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Presentation will trace history of Tuolumne township through personal stories


Courtesy photo / Tuolumne City Memorial Museum Inc. Italian immigrant Beatrice Cimoli (left), came to Tuolumne in the early 1900's. She was widowed three times and lost a young son to diptheria, but provided room and board to West Side lumber mill orkers to raise her daughter, Rita (Feriani) and son, Tony Malgesini. She also invested in land in around Tuolumne where some of her descendants still live.

The stories of people who have populated the area now known as Tuolumne — from native Me-Wuk to gold miners, ranchers, lumber workers, merchants and educators — will be the subject of a program Oct. 21 at the Tuolumne City Memorial Museum.

The program will begin at 2 p.m.

Interwoven in the narratives will be the township’s history and its pivotal events.

The program, entitled “Tales of Tuolumne,” will be presented by Lynne Jerome, president of the museum board and a local resident for nearly 70 years. She said her inspiration came from researching and presenting programs on local families for the museum.

“Tuolumne is a microcosm of the story of this country,” she said. “The people who settled here often endured great personal hardship and tragedy. The local Me-Wuk had their way of life totally disrupted by the Gold Rush and immigrants who followed a dream here had the courage to leave everything familiar for a chance at a better way of life. They all helped build this community, and their stories and Tuolumne’s history should inspire us all.”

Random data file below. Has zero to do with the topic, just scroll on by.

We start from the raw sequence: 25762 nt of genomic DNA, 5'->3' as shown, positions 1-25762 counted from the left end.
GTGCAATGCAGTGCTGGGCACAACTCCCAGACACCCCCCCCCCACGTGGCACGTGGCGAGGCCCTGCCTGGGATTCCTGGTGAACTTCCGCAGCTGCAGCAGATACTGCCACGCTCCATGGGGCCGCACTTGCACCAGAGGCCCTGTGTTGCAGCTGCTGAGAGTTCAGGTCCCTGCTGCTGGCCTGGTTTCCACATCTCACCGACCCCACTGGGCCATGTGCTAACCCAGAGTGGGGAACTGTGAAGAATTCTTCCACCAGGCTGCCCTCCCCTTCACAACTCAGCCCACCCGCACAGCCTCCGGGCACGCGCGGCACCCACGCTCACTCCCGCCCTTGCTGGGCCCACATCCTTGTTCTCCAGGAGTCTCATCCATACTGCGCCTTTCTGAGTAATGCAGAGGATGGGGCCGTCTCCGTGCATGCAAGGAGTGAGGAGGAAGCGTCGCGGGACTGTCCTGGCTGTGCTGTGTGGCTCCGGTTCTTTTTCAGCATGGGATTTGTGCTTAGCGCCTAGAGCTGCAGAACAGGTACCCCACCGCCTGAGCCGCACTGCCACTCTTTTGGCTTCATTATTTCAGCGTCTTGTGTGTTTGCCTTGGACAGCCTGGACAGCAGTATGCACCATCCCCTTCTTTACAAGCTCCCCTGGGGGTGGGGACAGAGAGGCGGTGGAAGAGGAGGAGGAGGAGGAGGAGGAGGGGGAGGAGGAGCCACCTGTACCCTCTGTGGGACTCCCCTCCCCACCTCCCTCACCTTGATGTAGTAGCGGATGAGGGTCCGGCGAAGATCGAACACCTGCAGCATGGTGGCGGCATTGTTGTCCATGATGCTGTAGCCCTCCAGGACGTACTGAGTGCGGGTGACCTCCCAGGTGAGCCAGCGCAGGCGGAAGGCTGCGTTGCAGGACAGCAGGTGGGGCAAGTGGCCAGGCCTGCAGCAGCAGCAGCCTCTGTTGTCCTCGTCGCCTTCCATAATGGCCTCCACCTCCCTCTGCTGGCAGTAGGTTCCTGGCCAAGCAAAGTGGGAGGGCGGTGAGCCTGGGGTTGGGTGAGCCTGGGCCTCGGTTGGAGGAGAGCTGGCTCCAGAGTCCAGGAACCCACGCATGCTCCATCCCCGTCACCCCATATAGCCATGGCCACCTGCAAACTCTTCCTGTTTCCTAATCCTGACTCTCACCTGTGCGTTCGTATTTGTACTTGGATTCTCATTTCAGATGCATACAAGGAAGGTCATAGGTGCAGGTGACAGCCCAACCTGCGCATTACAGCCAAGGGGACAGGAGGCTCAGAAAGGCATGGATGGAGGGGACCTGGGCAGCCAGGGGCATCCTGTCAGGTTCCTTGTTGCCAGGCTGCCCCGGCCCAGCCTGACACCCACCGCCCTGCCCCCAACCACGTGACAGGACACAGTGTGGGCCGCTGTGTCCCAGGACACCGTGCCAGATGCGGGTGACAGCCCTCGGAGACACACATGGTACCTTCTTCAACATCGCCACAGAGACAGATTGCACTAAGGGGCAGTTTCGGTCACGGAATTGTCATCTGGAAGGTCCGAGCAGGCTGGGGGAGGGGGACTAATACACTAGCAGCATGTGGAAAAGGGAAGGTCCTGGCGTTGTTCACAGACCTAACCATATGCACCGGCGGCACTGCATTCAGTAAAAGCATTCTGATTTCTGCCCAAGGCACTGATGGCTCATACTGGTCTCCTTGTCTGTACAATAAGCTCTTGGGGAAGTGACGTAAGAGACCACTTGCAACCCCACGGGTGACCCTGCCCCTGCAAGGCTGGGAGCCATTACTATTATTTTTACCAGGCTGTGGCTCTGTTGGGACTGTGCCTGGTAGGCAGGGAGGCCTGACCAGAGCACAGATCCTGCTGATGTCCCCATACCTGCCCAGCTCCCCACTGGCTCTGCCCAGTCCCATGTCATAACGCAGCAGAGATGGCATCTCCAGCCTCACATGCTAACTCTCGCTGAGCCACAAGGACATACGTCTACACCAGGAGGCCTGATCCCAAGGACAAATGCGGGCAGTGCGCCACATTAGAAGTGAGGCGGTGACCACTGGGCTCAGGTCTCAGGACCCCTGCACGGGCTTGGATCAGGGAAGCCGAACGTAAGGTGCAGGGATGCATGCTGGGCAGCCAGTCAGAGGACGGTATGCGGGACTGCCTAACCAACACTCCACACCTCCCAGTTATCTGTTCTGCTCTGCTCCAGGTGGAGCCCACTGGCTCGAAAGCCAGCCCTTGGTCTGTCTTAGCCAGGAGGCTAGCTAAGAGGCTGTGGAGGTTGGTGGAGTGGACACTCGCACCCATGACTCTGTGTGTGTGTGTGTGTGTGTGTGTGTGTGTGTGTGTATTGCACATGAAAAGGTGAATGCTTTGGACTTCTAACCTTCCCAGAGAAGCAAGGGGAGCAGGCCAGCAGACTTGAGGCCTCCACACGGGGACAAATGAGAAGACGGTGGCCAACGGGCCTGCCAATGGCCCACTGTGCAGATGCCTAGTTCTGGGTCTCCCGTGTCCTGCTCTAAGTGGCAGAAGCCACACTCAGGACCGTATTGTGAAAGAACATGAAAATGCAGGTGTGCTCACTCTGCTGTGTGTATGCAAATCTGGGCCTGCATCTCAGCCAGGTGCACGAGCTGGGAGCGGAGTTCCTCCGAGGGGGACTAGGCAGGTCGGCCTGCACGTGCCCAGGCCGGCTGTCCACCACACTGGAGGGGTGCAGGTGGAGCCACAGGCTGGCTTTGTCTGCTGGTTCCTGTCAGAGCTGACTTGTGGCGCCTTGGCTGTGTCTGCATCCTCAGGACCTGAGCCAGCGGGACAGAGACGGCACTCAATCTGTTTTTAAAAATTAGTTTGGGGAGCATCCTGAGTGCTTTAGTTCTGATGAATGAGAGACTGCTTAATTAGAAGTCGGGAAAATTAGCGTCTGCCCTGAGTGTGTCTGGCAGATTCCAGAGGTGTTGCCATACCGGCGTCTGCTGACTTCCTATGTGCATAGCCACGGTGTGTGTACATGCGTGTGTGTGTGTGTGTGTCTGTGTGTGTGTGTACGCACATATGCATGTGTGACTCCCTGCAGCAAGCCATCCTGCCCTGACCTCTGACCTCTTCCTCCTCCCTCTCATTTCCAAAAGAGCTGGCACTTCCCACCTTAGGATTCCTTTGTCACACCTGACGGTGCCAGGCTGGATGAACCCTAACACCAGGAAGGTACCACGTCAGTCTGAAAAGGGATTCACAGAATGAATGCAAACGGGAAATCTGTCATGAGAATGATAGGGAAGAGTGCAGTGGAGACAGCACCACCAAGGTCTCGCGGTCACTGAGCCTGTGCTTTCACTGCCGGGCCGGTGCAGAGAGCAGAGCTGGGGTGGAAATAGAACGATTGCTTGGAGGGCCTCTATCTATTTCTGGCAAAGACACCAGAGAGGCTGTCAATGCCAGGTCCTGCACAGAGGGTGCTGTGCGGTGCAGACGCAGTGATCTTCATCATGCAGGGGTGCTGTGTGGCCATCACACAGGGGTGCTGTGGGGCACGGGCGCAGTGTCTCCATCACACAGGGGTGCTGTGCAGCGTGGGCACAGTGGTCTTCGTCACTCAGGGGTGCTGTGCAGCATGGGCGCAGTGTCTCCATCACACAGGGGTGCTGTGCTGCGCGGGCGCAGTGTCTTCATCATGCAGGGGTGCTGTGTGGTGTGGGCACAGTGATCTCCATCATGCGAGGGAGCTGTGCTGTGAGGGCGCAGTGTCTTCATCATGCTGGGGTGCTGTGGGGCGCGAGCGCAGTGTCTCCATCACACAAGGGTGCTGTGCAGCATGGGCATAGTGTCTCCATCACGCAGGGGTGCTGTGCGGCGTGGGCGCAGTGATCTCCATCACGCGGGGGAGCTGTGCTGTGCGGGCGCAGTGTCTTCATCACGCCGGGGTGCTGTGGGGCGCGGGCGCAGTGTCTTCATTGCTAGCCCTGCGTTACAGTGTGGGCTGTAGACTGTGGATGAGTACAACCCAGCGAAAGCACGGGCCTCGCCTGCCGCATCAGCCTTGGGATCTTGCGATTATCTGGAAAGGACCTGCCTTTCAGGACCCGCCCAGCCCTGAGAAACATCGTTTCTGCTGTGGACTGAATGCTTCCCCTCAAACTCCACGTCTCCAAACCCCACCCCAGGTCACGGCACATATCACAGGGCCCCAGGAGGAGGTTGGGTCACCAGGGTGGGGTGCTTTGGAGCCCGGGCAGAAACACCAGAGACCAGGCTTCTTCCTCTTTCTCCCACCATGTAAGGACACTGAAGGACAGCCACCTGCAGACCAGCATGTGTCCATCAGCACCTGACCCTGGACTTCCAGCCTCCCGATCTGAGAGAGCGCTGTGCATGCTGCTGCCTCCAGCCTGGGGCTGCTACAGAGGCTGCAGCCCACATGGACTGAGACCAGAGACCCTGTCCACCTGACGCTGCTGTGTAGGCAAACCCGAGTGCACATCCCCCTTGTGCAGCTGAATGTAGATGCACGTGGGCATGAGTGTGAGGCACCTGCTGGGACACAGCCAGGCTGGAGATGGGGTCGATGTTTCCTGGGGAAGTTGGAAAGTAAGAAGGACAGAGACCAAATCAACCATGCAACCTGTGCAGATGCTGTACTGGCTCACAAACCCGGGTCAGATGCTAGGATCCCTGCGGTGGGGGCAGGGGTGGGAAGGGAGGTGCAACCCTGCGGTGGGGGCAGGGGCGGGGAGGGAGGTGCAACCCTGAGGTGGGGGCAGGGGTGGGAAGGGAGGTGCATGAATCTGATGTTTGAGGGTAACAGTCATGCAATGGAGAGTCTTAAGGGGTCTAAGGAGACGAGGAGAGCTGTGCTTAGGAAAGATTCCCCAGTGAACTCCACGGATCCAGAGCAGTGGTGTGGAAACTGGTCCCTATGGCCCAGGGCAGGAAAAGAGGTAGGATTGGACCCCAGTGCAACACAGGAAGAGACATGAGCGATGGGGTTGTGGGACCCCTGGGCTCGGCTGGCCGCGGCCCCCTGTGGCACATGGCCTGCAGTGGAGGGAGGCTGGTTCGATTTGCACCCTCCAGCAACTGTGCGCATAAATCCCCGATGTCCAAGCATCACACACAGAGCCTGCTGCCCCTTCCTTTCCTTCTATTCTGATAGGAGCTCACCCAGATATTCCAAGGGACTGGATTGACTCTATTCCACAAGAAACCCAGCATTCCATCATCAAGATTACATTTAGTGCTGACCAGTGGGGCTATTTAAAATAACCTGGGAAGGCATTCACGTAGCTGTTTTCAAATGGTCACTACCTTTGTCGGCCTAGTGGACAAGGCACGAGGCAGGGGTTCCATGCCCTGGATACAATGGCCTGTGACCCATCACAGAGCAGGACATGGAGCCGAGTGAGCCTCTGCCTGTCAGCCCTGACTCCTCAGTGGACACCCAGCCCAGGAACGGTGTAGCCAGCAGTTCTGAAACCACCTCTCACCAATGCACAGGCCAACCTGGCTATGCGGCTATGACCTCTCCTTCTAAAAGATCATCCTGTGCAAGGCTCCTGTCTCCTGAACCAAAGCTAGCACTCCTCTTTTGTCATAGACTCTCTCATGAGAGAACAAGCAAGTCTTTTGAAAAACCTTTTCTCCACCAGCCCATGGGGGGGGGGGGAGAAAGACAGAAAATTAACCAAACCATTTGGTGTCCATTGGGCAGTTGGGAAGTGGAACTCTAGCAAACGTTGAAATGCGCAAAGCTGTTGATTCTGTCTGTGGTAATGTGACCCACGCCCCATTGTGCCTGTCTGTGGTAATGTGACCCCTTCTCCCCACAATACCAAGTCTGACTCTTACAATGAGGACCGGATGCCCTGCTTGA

Included among the stories will be the history that shaped lives from the impact on native Me-Wuk of the Gold Rush, the rise and fall of the timber industry, the Great Depression and world wars, as well as disastrous fires. But, Jerome said, the focus will be on the strength, courage and perseverance of the townspeople who have made the area their home.

Women’s influence
helped build community

Part of the program will focus on the role women played in shaping the community.

“I don’t think we always appreciate how strongly women influenced the building of community nor the personal courage they displayed in their lives,” Jerome said.

The Gold Rush was male-dominated in its early history. It wasn’t until women began arriving that schools, churches and homes where families were raised established the bedrock of not just a town, but a community.

It was women who helped drive the founding of some of the township’s most iconic institutions, including its cemetery, as well as its schools, churches and the local museum.

Also included will be stories of young women widowed when their husbands were killed in dangerous occupations like mining, logging and railroading and the steps they took to support their families.

Admission is free and light refreshments will be served after the program.

The museum is at the corner of Carter and Bay streets in Tuolumne and is open weekends from 1 to 4 p.m.